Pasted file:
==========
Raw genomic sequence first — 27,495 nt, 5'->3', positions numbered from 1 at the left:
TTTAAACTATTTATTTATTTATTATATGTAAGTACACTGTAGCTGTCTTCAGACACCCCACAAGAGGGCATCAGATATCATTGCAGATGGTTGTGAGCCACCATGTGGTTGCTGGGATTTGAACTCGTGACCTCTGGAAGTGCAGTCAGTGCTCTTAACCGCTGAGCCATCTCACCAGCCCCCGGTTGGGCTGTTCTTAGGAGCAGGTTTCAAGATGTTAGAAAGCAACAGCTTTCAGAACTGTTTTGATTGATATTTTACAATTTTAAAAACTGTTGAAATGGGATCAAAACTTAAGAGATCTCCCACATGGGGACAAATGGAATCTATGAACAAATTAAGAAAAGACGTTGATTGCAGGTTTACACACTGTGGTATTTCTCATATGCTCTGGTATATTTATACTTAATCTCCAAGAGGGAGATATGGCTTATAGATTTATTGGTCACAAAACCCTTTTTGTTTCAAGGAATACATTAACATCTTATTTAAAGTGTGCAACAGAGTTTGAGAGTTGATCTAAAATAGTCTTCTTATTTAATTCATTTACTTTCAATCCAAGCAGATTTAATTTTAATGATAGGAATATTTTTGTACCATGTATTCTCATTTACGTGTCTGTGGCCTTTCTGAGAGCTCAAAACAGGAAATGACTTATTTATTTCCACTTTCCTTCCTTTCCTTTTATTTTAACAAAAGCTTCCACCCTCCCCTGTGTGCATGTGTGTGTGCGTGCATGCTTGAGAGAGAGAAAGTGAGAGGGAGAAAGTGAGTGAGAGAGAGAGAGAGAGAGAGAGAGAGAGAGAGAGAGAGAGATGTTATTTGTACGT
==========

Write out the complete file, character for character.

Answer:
Raw genomic sequence first — 27,495 nt, 5'->3', positions numbered from 1 at the left:
TTTAAACTATTTATTTATTTATTATATGTAAGTACACTGTAGCTGTCTTCAGACACCCCACAAGAGGGCATCAGATATCATTGCAGATGGTTGTGAGCCACCATGTGGTTGCTGGGATTTGAACTCGTGACCTCTGGAAGTGCAGTCAGTGCTCTTAACCGCTGAGCCATCTCACCAGCCCCCGGTTGGGCTGTTCTTAGGAGCAGGTTTCAAGATGTTAGAAAGCAACAGCTTTCAGAACTGTTTTGATTGATATTTTACAATTTTAAAAACTGTTGAAATGGGATCAAAACTTAAGAGATCTCCCACATGGGGACAAATGGAATCTATGAACAAATTAAGAAAAGACGTTGATTGCAGGTTTACACACTGTGGTATTTCTCATATGCTCTGGTATATTTATACTTAATCTCCAAGAGGGAGATATGGCTTATAGATTTATTGGTCACAAAACCCTTTTTGTTTCAAGGAATACATTAACATCTTATTTAAAGTGTGCAACAGAGTTTGAGAGTTGATCTAAAATAGTCTTCTTATTTAATTCATTTACTTTCAATCCAAGCAGATTTAATTTTAATGATAGGAATATTTTTGTACCATGTATTCTCATTTACGTGTCTGTGGCCTTTCTGAGAGCTCAAAACAGGAAATGACTTATTTATTTCCACTTTCCTTCCTTTCCTTTTATTTTAACAAAAGCTTCCACCCTCCCCTGTGTGCATGTGTGTGTGCGTGCATGCTTGAGAGAGAGAAAGTGAGAGGGAGAAAGTGAGTGAGAGAGAGAGAGAGAGAGAGAGAGAGAGAGAGAGAGAGAGATGTTATTTGTACGT